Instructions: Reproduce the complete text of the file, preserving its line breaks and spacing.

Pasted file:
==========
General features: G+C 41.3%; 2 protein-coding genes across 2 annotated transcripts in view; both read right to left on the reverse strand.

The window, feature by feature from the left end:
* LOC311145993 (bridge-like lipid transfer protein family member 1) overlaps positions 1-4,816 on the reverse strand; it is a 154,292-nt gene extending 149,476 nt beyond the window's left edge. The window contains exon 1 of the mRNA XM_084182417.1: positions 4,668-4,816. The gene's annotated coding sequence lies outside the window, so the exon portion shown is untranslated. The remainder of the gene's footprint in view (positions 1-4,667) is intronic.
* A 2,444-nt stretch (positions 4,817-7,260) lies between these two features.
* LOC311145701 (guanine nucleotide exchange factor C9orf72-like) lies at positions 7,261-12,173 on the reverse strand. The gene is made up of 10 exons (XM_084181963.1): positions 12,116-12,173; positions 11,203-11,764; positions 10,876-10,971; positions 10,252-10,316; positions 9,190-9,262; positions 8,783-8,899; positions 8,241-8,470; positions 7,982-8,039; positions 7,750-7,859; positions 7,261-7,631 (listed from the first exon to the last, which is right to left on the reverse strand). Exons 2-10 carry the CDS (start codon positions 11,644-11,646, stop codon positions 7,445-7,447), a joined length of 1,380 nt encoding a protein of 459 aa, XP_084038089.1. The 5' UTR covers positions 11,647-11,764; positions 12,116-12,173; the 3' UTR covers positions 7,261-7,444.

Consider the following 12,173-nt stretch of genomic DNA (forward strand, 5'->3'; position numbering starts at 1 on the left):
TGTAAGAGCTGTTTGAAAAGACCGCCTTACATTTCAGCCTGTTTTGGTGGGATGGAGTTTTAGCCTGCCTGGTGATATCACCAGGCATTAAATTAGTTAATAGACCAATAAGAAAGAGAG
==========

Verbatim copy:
General features: G+C 41.3%; 2 protein-coding genes across 2 annotated transcripts in view; both read right to left on the reverse strand.

The window, feature by feature from the left end:
* LOC311145993 (bridge-like lipid transfer protein family member 1) overlaps positions 1-4,816 on the reverse strand; it is a 154,292-nt gene extending 149,476 nt beyond the window's left edge. The window contains exon 1 of the mRNA XM_084182417.1: positions 4,668-4,816. The gene's annotated coding sequence lies outside the window, so the exon portion shown is untranslated. The remainder of the gene's footprint in view (positions 1-4,667) is intronic.
* A 2,444-nt stretch (positions 4,817-7,260) lies between these two features.
* LOC311145701 (guanine nucleotide exchange factor C9orf72-like) lies at positions 7,261-12,173 on the reverse strand. The gene is made up of 10 exons (XM_084181963.1): positions 12,116-12,173; positions 11,203-11,764; positions 10,876-10,971; positions 10,252-10,316; positions 9,190-9,262; positions 8,783-8,899; positions 8,241-8,470; positions 7,982-8,039; positions 7,750-7,859; positions 7,261-7,631 (listed from the first exon to the last, which is right to left on the reverse strand). Exons 2-10 carry the CDS (start codon positions 11,644-11,646, stop codon positions 7,445-7,447), a joined length of 1,380 nt encoding a protein of 459 aa, XP_084038089.1. The 5' UTR covers positions 11,647-11,764; positions 12,116-12,173; the 3' UTR covers positions 7,261-7,444.

Consider the following 12,173-nt stretch of genomic DNA (forward strand, 5'->3'; position numbering starts at 1 on the left):
TGTAAGAGCTGTTTGAAAAGACCGCCTTACATTTCAGCCTGTTTTGGTGGGATGGAGTTTTAGCCTGCCTGGTGATATCACCAGGCATTAAATTAGTTAATAGACCAATAAGAAAGAGAG